The vegetation of the Blackwood River estuary, southwest Australia
Congdon, R.A. and McComb, A.J. (1981) The vegetation of the Blackwood River estuary, southwest Australia. Journal of Ecology, 69 (1). pp. 1-16.
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(1) The standing crop and productivity of the main primary producers (the sources of autochthonous detritus) were measured in a West Australian estuary which has a shallow estuarine basin, two small lagoons and a tidal river, and which has marked seasonal changes in salinity.
(2) Standing crops of phytoplankton (mainly diatoms) are small in the open water; no blooms were observed during 3 yr. In sporadic sampling the highest concentration of chlorophyll 'a' was 1-98 jig I -1. Sediments contain more chlorophyll (as microscopic algae) per unit area than does the water column. Small phytoplankton stocks are attributed to low nutrient concentration when light flux and temperature are high and water-residence time low.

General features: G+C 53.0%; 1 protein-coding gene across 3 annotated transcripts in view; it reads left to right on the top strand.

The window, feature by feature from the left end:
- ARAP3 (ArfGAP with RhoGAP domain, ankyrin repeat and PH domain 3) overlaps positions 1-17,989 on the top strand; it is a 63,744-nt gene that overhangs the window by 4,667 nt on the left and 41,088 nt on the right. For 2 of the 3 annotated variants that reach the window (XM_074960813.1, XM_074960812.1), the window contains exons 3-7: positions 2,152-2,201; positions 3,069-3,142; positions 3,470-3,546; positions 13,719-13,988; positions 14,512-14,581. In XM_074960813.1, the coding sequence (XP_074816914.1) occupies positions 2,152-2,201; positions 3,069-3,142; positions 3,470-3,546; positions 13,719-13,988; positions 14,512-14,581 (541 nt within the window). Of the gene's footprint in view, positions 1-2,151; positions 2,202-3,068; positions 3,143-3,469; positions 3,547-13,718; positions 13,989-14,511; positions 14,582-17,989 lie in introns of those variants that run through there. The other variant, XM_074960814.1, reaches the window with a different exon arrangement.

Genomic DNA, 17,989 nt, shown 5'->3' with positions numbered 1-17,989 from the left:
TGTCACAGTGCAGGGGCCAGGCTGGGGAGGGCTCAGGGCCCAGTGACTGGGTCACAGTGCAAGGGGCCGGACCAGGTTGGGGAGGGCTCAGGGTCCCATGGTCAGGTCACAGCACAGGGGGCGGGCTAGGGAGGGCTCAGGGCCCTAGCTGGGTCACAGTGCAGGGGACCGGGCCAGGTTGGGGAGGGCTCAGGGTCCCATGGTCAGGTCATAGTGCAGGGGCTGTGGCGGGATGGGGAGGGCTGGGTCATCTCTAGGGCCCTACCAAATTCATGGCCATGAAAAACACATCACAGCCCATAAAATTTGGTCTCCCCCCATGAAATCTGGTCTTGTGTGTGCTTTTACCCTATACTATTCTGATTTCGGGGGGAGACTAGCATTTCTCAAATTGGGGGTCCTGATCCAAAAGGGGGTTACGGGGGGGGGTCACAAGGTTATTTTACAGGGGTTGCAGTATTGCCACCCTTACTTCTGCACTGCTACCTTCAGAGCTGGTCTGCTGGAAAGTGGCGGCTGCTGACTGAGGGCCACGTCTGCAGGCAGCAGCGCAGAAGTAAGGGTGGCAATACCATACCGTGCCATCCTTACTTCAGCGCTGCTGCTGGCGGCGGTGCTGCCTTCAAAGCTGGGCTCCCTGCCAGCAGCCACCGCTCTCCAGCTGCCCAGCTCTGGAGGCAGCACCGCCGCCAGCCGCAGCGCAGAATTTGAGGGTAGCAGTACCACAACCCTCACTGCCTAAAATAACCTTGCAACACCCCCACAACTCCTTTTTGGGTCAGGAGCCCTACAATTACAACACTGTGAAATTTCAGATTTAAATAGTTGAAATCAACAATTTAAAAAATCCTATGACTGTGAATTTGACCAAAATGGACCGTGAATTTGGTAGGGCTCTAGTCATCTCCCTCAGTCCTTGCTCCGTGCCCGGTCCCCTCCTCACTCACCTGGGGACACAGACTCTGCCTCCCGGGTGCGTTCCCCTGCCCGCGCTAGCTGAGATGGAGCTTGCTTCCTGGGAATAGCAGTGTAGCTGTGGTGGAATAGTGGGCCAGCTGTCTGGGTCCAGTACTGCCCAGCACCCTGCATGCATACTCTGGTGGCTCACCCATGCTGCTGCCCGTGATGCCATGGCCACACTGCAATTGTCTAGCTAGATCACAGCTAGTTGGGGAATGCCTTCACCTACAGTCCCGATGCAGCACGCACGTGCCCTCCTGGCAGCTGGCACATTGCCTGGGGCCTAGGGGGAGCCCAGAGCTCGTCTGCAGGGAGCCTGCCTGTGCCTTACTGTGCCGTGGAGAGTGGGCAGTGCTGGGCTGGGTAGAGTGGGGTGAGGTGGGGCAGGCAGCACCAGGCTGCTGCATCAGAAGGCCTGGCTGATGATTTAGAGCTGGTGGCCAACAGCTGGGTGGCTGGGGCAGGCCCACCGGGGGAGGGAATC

(3) Macroscopic algae (twenty species) are most prominent in the summer marine phase. Their distribution is very patchy, and they have a small total biomass.
(4) There are four benthic angiosperms in the estuary. The greatest contributor to production in open water is Ruppia, which is the most widely distributed of these, and has a peak dry-weight standing crop of 503 g m-2.
(5) The fringing marshes are mainly dominated by Juncus kraussii, which reaches a dry-weight standing crop of about 5 kg m-2.
(6) Based on general distribution, standing crops and published seasonal data, it is estimated that Ruppia produces about 700-1900 tonnes (dry weight) yr- 1, Juncus about 1000-4500, and the paperbark trees (Melaleuca spp.) of the marsh about 800 tonnes yr- 1 in leaf litter. Most of this organic material must become available as detritus, as only Ruppia is grazed appreciably.
|Publication Type:||Journal Article|
|Copyright:||1981 Blackwell Scientific Publications|
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